SOCIAL INTERDEPENDENCE EXAMINATION OF SOCIAL JUSTICE ATTITUDE, TRAINING PROGRAM NORMS, AND ADVOCACY INTENTIONS AMONG COUNSELING PSYCHOLOGY GRADUATE STUDENTS
Keum, Tae Hyuk
Miller, Matthew J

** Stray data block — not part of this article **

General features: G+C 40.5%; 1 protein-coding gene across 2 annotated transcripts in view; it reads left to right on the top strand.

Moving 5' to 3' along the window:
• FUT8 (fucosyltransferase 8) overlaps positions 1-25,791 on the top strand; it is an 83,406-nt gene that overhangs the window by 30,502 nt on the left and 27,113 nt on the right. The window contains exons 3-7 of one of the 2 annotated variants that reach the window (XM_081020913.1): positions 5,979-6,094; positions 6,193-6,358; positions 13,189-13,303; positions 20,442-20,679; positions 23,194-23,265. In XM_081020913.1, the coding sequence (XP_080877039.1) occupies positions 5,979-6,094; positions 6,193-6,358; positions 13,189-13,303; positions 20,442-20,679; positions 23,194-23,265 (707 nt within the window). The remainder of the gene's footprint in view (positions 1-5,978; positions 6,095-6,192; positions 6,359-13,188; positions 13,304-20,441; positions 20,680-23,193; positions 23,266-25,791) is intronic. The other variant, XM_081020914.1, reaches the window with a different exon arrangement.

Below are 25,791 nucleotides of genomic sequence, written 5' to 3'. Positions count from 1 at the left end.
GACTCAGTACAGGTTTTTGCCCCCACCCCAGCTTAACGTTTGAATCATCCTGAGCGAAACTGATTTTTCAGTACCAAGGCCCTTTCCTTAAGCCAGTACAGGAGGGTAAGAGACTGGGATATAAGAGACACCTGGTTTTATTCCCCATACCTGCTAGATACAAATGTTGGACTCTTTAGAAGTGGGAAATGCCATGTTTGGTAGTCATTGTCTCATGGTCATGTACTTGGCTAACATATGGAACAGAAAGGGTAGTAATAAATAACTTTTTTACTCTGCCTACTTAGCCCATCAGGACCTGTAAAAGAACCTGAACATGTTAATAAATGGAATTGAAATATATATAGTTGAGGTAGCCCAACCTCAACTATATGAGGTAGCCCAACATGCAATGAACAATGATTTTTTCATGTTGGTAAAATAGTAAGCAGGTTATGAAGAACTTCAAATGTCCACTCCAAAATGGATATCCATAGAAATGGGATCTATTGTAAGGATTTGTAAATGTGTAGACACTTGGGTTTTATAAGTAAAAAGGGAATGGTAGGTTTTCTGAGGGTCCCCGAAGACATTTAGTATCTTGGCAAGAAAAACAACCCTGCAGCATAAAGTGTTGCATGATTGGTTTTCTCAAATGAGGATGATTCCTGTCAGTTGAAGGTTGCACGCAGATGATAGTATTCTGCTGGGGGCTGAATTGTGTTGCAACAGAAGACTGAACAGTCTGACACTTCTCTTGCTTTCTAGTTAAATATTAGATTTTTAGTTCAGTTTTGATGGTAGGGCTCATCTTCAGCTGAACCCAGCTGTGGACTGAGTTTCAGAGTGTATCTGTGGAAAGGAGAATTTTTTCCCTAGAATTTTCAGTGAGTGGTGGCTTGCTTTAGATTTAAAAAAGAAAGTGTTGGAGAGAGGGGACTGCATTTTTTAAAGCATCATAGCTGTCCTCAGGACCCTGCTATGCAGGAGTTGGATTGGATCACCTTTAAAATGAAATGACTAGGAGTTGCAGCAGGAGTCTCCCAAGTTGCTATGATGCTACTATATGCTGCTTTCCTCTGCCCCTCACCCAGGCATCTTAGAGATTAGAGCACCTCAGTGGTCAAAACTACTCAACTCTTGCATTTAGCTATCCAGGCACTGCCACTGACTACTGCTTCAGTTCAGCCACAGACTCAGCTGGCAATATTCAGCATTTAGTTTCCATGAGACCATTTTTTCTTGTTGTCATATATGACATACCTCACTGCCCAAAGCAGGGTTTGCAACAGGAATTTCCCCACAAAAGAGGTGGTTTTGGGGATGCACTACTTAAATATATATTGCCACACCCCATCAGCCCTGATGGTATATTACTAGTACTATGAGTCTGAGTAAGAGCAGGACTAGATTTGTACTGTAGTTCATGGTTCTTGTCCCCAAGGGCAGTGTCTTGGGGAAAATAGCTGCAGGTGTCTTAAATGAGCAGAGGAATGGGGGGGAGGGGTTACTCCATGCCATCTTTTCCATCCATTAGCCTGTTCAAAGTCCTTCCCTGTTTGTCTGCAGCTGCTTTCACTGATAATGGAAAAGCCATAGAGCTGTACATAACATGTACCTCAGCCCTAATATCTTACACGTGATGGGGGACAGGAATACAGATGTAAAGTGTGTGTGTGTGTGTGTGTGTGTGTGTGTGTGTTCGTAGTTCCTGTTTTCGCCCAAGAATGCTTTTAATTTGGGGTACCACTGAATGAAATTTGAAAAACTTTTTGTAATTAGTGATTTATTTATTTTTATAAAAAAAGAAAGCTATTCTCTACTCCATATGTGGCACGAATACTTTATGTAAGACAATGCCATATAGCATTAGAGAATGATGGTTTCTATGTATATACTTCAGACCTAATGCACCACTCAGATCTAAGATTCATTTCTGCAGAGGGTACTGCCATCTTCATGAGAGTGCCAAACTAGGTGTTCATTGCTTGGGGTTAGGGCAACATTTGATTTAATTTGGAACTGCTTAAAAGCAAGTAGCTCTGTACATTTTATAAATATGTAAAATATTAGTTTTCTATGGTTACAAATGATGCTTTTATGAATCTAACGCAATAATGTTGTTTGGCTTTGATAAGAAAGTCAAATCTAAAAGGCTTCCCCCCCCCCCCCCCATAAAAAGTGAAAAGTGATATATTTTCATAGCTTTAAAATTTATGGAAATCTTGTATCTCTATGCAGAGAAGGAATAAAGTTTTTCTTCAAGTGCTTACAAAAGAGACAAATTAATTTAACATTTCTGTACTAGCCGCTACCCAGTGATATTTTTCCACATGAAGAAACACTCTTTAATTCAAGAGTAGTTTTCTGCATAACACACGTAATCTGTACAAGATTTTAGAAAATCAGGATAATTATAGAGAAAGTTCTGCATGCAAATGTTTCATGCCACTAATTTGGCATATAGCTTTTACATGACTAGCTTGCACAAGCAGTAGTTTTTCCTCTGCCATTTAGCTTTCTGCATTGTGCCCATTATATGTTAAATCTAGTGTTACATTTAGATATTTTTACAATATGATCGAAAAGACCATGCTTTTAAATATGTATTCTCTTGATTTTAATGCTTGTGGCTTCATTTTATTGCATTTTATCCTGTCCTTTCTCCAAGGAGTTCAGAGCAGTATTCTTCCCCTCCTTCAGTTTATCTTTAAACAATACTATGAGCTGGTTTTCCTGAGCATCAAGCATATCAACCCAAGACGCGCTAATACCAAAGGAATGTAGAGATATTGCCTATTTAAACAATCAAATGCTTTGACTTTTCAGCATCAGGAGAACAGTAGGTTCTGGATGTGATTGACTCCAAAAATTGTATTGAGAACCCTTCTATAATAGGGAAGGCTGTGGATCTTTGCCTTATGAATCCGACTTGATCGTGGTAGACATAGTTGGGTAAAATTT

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Counseling psychologists have voiced the importance of fostering social justice principles among psychology professionals in order to better meet diverse people’s psychological and social needs. However, much of the current empirical understanding has been limited to individual factors (e.g., personal experiences of racism, spirituality) and little is known about external facilitative and supportive roles in the training program. Thus, the goal of this study was to employ a group actor-partner interdependence model (GAPIM) to test the significance of actor (individual student) and partner (other students’ aggregate scores in the program) effects in examining the links between social justice attitudes and perceived training program social justice norms on students’ advocacy intentions. Group cohesiveness was also tested as a moderator of the partner effects. Structural equation modeling was used to specify series of GAPIMs on data from 178 doctoral students across 16 American Psychological Association accredited counseling psychology Ph.D. programs. Results suggest that other students’ overall attitudes and collective perceptions of the training environment was a stronger indicator of individual students’ willingness to engage in social justice related activities than actor effects (individual level variables). Greater perceived social justice norms among student body and faculty members were associated with individual student’s higher intentions to engage in social justice activities. Cohesiveness was a significant moderator with respect to group-level predictors; in programs with closer relationships among students, the promotive effects of social justice norms (among student body and faculty) on students’ intentions to engage in social justice activities was further augmented. Implications of research and training are discussed.